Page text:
The “Unite the Right 2” rally is being billed as a “white civil rights rally” meant to protest “civil rights abuse in Charlottesville.”
Sunday’s demonstrations and the opposing rallies are taking place in an atmosphere of heightened racial tension.
This week, NFL players in the first preseason games resumed their protests over police brutality against blacks by raising their fists, kneeling or sitting out during the National Anthem.
“We’ve always acted as if black lives never mattered, as if people of color never mattered,” Susan Bro, the mother of the counterprotester killed in Charlottesville last year, told CNN’s Anderson Cooper on Friday. “We really have not treated people of color in the same way we ourselves want to be treated. And I’m calling b.s. on that.”
That event included white nationalists, neo-Nazis and members of the Ku Klux Klan.
Participants are expected to gather at Washington’s Foggy Bottom subway station at 5 p.m. ET before marching to Lafayette Square park, across the street from the White House, according to the permit application.
In the past, similar far-right demonstrations have been dwarfed by counterprotests.
Metropolitan Police Chief Peter Newsham said officers will endeavor to keep far-right demonstrators and counterprotesters separate from one another. Guns will be forbidden near the rally site, regardless of whether an individual has a permit to carry the firearm.
“As the nation’s capital, we host millions of visitors each year,” said DC Mayor Muriel Bowser, a Democrat, in a statement. “Fortunately, very, very few share the views that will be expressed in Lafayette Park on Sunday.”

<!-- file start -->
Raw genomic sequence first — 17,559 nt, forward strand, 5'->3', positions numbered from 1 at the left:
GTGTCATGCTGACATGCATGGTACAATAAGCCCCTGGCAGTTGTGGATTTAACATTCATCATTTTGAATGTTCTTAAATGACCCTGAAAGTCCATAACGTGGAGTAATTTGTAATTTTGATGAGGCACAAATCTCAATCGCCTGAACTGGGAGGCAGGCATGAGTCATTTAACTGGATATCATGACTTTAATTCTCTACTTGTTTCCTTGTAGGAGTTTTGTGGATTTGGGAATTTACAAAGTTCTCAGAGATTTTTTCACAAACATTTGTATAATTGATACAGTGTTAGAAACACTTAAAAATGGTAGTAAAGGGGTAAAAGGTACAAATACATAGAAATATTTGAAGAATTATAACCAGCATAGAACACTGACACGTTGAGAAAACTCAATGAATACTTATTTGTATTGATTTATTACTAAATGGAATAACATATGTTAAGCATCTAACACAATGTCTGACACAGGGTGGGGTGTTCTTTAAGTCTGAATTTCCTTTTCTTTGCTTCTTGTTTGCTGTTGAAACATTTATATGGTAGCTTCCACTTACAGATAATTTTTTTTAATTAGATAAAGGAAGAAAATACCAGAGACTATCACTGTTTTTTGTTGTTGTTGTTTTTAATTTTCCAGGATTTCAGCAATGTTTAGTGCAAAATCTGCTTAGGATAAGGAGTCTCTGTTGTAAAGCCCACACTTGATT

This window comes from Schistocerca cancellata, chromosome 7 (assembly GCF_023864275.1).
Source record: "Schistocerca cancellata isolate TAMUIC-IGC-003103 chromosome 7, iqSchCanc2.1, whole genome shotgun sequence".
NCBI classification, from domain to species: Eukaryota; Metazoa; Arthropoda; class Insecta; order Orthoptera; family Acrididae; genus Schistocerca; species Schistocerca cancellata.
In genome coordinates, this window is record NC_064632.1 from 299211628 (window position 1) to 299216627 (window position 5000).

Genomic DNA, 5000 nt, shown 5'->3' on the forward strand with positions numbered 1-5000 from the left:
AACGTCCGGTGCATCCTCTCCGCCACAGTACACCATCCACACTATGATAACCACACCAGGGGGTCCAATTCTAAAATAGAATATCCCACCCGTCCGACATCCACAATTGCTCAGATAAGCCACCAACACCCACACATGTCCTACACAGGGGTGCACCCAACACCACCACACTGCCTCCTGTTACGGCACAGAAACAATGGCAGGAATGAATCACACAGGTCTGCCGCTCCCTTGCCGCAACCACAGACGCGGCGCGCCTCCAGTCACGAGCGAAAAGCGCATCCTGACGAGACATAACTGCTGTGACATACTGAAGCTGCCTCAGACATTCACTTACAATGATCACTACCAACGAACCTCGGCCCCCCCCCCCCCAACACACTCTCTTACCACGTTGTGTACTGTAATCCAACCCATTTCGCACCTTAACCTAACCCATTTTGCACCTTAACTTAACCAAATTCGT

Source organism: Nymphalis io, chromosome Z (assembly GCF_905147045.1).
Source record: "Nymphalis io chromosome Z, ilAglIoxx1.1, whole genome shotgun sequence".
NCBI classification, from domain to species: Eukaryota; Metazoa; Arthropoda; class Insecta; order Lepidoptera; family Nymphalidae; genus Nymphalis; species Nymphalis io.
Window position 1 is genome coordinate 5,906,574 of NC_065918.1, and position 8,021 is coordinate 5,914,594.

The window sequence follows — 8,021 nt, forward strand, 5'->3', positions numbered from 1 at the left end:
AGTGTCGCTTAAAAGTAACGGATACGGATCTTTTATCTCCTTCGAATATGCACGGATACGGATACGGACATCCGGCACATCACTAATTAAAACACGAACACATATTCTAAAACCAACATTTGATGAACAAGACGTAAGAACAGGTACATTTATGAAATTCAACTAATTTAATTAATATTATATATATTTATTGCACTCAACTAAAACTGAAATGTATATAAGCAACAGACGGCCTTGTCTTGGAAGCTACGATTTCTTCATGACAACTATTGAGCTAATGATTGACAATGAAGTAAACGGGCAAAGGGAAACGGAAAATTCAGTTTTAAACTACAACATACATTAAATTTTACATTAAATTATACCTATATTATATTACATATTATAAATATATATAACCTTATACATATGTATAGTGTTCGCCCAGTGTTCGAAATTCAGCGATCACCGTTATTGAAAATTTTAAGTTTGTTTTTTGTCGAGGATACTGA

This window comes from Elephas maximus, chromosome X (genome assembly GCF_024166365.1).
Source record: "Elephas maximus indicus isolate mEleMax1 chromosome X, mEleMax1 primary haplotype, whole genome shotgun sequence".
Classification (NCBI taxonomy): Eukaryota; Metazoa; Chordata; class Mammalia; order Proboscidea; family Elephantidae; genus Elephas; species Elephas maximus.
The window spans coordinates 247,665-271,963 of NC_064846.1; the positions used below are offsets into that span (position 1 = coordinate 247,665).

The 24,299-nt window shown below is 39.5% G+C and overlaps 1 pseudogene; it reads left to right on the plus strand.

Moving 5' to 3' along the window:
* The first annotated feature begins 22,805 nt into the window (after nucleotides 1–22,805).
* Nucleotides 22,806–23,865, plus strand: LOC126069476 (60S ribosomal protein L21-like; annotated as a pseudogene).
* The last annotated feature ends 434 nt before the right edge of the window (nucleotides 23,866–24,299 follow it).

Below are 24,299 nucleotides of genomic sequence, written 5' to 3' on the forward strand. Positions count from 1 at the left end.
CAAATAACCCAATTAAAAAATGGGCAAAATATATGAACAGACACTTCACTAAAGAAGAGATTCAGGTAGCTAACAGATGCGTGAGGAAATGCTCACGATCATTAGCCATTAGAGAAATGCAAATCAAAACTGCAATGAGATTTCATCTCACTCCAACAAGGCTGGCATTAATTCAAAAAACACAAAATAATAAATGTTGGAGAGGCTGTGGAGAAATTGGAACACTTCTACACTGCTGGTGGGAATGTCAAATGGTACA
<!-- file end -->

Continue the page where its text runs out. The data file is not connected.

“Washington, DC, is a city of love, inclusion and diversity,” she continued, “and — like millions of Americans across the nation — we know that the people who are coming here to profess hate and sow division are wrong.”
Trump condemns ‘all types of racism’
“We must come together as a nation,” he wrote. “I condemn all types of racism and acts of violence. Peace to ALL Americans!”
Charlottesville hosts vigils, memorials
As Washington prepared for potential crowds of white nationalists, Charlottesville itself was mainly focused on the community’s healing, with a number of vigils and memorial services scheduled throughout the weekend.
Saturday, some crowds showed up in the city, which was under a state of emergency along with the Commonwealth of Virginia.
They were met by a large police presence and a secure perimeter downtown, as well as numerous street closures and parking restrictions as part of an effort to prevent any violent outbreak.
The hearing was part of his lawsuit against Charlottesville after it denied his permit application on the grounds it would “present a danger to public safety.”
CNN’s Holly Yan, Kaylee Hartung and Emanuella Grinberg contributed to this report.